As the world continues to recover from the Coronavirus, we’re all finding ourselves in unfamiliar territory given the subsequent lockdown that is keeping us off of stages and confined to our homes. Luckily, there’s comfort in the fact that we’re all in this together, and that there are still many outlets for us musicians to keep us active and sane throughout this quarantine. We’re checking in with bass players from all over the world to see what they’re doing to stay entertained, healthy, productive, and safe during this trying time.
Bass Player: Paul Turner
Bands & Artists: Jamrioquai, Annie Lennox, Trioniq, The Dark Sinatras, Brother Strut, Shuffler
Home: London, England
How have you been passing time during the lockdown?
I’d find it so easy to fill the days with practice, but I’m trying to balance the time with my family, walking, running, keeping fit, and even some home maintenance. To be honest I still feel there’s not enough hours in the day, but I’m trying to do the things that I usually can’t find the time for musically and otherwise. Eating at home every day with my wife and kids too, of course. Workwise, I often record from home, so fortunately that has continued. I’ve been doing some online one to one lessons and a college class via Zoom.
What have you been working on in terms of your bass practice routine?
Bass-wise, I’ve been spending longer on warming up, that is, playing super slowly and consistently, whether pizzicato, pick, or slap, and listening to every nuance. Putting the Real Book back up, playing with iReal, loops and vamps, study pieces, looking through old lesson notes, Berklee study books. Trying to introduce more colour, either from new approaches or from what I already know, but often omit. I’ve also been sharing time on different basses, to dive a bit deeper with each of them. I’m finally sitting at the piano and drum kit, too.
What music, songs, recordings, artists, bass players have you been listening to as a source of comfort and inspiration that you can recommend?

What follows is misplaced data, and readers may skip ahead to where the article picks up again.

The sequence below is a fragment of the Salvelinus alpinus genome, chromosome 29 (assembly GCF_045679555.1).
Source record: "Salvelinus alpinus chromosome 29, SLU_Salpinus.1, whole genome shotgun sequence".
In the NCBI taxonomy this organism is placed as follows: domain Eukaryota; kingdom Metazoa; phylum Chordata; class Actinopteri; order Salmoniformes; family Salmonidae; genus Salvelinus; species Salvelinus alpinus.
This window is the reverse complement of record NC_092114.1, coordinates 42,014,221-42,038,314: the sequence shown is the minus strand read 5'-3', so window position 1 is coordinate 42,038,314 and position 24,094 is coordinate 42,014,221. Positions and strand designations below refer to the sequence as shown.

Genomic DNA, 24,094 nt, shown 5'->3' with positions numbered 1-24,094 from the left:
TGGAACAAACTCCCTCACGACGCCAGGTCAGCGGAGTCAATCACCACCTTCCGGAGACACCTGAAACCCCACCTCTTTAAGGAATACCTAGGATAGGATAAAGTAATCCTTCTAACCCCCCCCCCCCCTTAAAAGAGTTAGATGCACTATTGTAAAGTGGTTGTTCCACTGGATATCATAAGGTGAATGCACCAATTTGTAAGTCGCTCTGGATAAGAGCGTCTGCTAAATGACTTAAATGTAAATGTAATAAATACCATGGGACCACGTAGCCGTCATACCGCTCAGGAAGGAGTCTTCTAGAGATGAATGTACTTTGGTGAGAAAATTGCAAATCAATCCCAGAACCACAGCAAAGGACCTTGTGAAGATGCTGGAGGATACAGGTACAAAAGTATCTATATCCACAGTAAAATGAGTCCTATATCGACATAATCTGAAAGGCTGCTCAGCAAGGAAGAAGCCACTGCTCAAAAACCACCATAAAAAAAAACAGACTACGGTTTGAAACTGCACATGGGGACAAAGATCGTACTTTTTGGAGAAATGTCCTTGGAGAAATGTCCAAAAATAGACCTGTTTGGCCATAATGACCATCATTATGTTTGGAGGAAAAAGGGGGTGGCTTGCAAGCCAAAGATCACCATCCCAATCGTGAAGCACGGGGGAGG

I still dig the same stuff that excited me 20-30 years ago: Weather Report, with Alphonso Johnson, Jaco, and Victor Bailey; Jon Scofield’s Still Warm and Uber Jam; Pat Metheny’s Bright Size Life and Still Life Talking;
Stanely Clarke, Roy Ayres; Miles Davis, Marvin Gaye, Pleasure—I find it easy to listen with fresh ears, so it’s been a nice balance against finding newer music and artists too. I’ve also been keeping the whole house happy with Michael Kiwanuka, Robert Glasper, Thundercat, Vulfpeck, Anderson Paak, Nika Costa, and anything funky. My favorite band of all time for melancholic moods is The Blue Nile, especially Peace At Last and High.
What bass gear have you been playing and trying out?
I’ve been loving spending time on different basses. My Stenbacks are unbelievable, and I’ve just strung one with flats. I’ve been falling back in love with my ’65 Hofner Club and ’73 Fender Mustang. Even though I’ve always had basses with flats, I’ve been comparing. I have La Bella (52-110) on my ’63 Precision, Thomastiks on my Moollon, tapes on the Mustang, and Dunlops on my black Stenback 5-string. I’ve been enjoying the Proton and Doom 2 pedals from 3 Leaf Audio, and the Thump by MXR.
For recording from home, I’ve been using my Aguilar DB680, as well as my Jule Monique. And I’m looking at moving from Logic to LUNA as a recording software.
What non-music activities books, shows, movies or workout recommendations do you have?
I’m finishing Sapiens by Yuval Noah Harari, which is awesome, and I’ve started Flea’s autobiography, Acid for the Children, too. I’ve been watching Mindhunter on Netflix.
Keeping fit helps me chill and I’ve had loads of fun joining my wife and kids for online Body Pump and Krav Maga.
What projects do you have coming up when the world gets going again?
I have a project called Trioniq which I’m excited about. It’s with [Jamiroquai guitarist] Rob Harris and [trumpeter/keyboardist] Iwan VanHetten, plus guest drummers and vocalists. The ethos is to be in the room together and see what happens, and play and record with the same spirit as the records we love. We released a second EP on Spotify and Apple Music, and we shot some live videos in January, but the lockdown meant a change in approach. So, we’ve emailed ideas and continued writing like that, but when we can, we’ll be all be back in a room.
Hopefully some of the cancelled live events will be re-scheduled, but I think it will be some time before that happens. There are also plans to do new albums with Jamiroquai and Brother Strut.
What advice can you offer fellow bassists for staying positive and keeping morale high?
Whilst it’s cool to enjoy a bit more elasticity in each day, for me, it’s still important to set some plans and targets. Getting the time to achieve them is a huge positive and is good for the soul. That then helps me relax properly and feel good about down time. Contacting friends and family on video links is important for us and them, as well.
Follow Paul: Here
Read all 180+ Bass Magazine Check-in Features: Here
All check-ins compiled and edited by Jon D’Auria & Chris Jisi